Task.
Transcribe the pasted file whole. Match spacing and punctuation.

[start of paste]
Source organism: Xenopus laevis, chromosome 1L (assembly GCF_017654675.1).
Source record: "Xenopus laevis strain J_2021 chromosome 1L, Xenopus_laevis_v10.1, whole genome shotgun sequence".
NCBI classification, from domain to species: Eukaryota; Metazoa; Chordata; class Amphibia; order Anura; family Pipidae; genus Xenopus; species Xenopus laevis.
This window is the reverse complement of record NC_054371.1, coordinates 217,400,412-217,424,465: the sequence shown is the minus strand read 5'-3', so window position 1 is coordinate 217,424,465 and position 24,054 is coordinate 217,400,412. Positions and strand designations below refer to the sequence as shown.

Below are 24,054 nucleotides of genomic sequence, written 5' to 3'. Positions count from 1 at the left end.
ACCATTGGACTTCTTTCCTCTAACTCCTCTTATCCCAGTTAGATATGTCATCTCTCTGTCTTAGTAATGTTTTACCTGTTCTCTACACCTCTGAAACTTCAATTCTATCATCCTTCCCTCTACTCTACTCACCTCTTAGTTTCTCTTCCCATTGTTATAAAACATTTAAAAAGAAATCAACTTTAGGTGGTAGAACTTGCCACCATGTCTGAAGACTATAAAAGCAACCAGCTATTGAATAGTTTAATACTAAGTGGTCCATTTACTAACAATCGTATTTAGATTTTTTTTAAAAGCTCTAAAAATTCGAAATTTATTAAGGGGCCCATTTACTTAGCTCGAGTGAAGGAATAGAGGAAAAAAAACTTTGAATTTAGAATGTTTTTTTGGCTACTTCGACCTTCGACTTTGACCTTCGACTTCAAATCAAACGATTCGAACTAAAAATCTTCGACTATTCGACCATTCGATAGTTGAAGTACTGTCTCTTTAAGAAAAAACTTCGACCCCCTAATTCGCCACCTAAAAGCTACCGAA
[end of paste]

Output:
Source organism: Xenopus laevis, chromosome 1L (assembly GCF_017654675.1).
Source record: "Xenopus laevis strain J_2021 chromosome 1L, Xenopus_laevis_v10.1, whole genome shotgun sequence".
NCBI classification, from domain to species: Eukaryota; Metazoa; Chordata; class Amphibia; order Anura; family Pipidae; genus Xenopus; species Xenopus laevis.
This window is the reverse complement of record NC_054371.1, coordinates 217,400,412-217,424,465: the sequence shown is the minus strand read 5'-3', so window position 1 is coordinate 217,424,465 and position 24,054 is coordinate 217,400,412. Positions and strand designations below refer to the sequence as shown.

Below are 24,054 nucleotides of genomic sequence, written 5' to 3'. Positions count from 1 at the left end.
ACCATTGGACTTCTTTCCTCTAACTCCTCTTATCCCAGTTAGATATGTCATCTCTCTGTCTTAGTAATGTTTTACCTGTTCTCTACACCTCTGAAACTTCAATTCTATCATCCTTCCCTCTACTCTACTCACCTCTTAGTTTCTCTTCCCATTGTTATAAAACATTTAAAAAGAAATCAACTTTAGGTGGTAGAACTTGCCACCATGTCTGAAGACTATAAAAGCAACCAGCTATTGAATAGTTTAATACTAAGTGGTCCATTTACTAACAATCGTATTTAGATTTTTTTTAAAAGCTCTAAAAATTCGAAATTTATTAAGGGGCCCATTTACTTAGCTCGAGTGAAGGAATAGAGGAAAAAAAACTTTGAATTTAGAATGTTTTTTTGGCTACTTCGACCTTCGACTTTGACCTTCGACTTCAAATCAAACGATTCGAACTAAAAATCTTCGACTATTCGACCATTCGATAGTTGAAGTACTGTCTCTTTAAGAAAAAACTTCGACCCCCTAATTCGCCACCTAAAAGCTACCGAA